Gender and collusion

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Most of the literature in industrial economics neglects individuals’ incentives to form cartels. Although oligopoly experiments revealed important insights on individuals acting as firms, they largely ignore individual heterogeneity, such as gender differences. We experimentally analyze gender differences in prisoner’s dilemmas, where cartelization harms a passive third party. In a control treatment, no externality exists. To study the role of social distance, we apply a within-subjects setting with two consecutive games. In the first game subjects have no information on other players, whereas they are informed about personal characteristics in the second game. Results show that guilt-averse women are significantly less inclined to form cartels than men when collusion harms a third party. No gender difference can be found in the absence of this negative externality. Interestingly, we find that only men are sensitive to the decision context, i.e., betrayal-averse men significantly reduce cooperation when knowing that their interaction partner is also male.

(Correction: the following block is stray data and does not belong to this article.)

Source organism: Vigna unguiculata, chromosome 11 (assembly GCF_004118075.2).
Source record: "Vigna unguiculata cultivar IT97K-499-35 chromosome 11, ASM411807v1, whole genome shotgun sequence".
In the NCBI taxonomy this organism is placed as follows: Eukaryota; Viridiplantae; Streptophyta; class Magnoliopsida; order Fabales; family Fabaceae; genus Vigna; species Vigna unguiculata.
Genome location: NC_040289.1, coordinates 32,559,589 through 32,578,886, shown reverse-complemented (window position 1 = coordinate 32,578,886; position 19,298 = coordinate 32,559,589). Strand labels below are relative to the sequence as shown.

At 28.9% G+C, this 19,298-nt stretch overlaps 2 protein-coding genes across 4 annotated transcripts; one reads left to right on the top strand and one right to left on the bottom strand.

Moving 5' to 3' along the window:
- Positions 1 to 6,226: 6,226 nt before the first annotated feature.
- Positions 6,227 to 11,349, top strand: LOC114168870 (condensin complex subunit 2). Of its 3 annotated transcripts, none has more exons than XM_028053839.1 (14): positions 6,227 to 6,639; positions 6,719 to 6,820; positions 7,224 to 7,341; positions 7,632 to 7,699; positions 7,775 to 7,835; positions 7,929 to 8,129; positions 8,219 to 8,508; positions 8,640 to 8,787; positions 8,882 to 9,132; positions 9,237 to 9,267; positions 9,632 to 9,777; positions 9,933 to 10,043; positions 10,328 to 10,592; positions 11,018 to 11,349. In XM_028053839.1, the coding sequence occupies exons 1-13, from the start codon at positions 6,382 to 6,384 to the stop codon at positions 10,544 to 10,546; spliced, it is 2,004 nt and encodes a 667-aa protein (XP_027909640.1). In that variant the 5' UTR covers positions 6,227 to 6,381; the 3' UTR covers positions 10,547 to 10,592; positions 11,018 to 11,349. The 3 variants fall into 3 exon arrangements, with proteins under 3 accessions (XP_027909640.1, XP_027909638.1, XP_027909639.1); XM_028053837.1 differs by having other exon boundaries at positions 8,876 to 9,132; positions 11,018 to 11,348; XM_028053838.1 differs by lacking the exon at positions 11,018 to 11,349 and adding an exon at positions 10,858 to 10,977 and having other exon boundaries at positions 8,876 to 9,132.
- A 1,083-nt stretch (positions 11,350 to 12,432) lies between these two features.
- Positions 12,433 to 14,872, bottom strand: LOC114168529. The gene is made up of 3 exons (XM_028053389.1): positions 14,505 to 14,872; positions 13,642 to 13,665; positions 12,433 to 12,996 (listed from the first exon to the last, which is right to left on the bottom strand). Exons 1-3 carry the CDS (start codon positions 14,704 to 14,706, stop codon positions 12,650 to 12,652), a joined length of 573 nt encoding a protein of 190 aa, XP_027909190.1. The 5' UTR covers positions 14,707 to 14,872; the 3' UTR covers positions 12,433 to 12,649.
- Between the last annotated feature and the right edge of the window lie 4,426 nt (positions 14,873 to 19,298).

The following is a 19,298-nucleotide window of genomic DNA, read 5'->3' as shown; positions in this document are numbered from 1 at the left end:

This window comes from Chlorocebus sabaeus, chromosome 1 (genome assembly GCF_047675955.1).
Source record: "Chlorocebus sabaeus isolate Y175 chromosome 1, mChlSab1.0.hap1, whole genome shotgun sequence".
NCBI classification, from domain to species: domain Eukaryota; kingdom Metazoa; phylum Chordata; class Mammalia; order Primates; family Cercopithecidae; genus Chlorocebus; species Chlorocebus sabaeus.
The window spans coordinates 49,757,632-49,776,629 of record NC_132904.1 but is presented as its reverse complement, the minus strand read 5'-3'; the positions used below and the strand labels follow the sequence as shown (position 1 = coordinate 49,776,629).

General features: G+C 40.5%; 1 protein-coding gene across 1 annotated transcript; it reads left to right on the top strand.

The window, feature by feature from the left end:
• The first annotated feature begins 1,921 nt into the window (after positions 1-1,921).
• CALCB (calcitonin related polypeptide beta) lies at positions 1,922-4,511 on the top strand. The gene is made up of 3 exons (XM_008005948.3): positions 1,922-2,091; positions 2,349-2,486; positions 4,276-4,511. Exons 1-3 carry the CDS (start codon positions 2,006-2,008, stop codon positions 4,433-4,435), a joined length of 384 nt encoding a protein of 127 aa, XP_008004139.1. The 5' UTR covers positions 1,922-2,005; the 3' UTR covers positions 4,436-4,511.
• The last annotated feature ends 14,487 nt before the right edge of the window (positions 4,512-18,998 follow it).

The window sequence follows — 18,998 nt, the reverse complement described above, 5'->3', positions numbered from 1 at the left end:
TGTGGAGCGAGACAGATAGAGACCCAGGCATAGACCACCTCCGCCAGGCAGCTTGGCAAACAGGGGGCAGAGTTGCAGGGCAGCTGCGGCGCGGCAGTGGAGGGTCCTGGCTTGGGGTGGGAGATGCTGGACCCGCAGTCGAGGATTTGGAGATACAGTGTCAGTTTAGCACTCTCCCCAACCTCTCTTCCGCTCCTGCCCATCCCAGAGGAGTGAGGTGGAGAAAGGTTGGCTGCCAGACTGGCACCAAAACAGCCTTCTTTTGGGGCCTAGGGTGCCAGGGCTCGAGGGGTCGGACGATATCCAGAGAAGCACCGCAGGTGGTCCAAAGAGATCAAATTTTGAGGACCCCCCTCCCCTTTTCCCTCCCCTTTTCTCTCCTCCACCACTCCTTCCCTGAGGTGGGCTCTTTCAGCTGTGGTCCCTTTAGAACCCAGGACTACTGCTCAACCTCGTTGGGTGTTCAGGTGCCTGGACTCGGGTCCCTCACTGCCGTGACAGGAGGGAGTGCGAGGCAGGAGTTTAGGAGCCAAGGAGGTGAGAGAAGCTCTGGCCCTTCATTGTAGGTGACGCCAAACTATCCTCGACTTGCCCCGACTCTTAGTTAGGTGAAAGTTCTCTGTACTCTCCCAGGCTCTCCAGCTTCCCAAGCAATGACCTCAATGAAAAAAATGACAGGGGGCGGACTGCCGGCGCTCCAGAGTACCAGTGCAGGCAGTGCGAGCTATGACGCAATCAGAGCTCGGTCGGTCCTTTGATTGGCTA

Disclaimer: Received funding from the OECD for this project.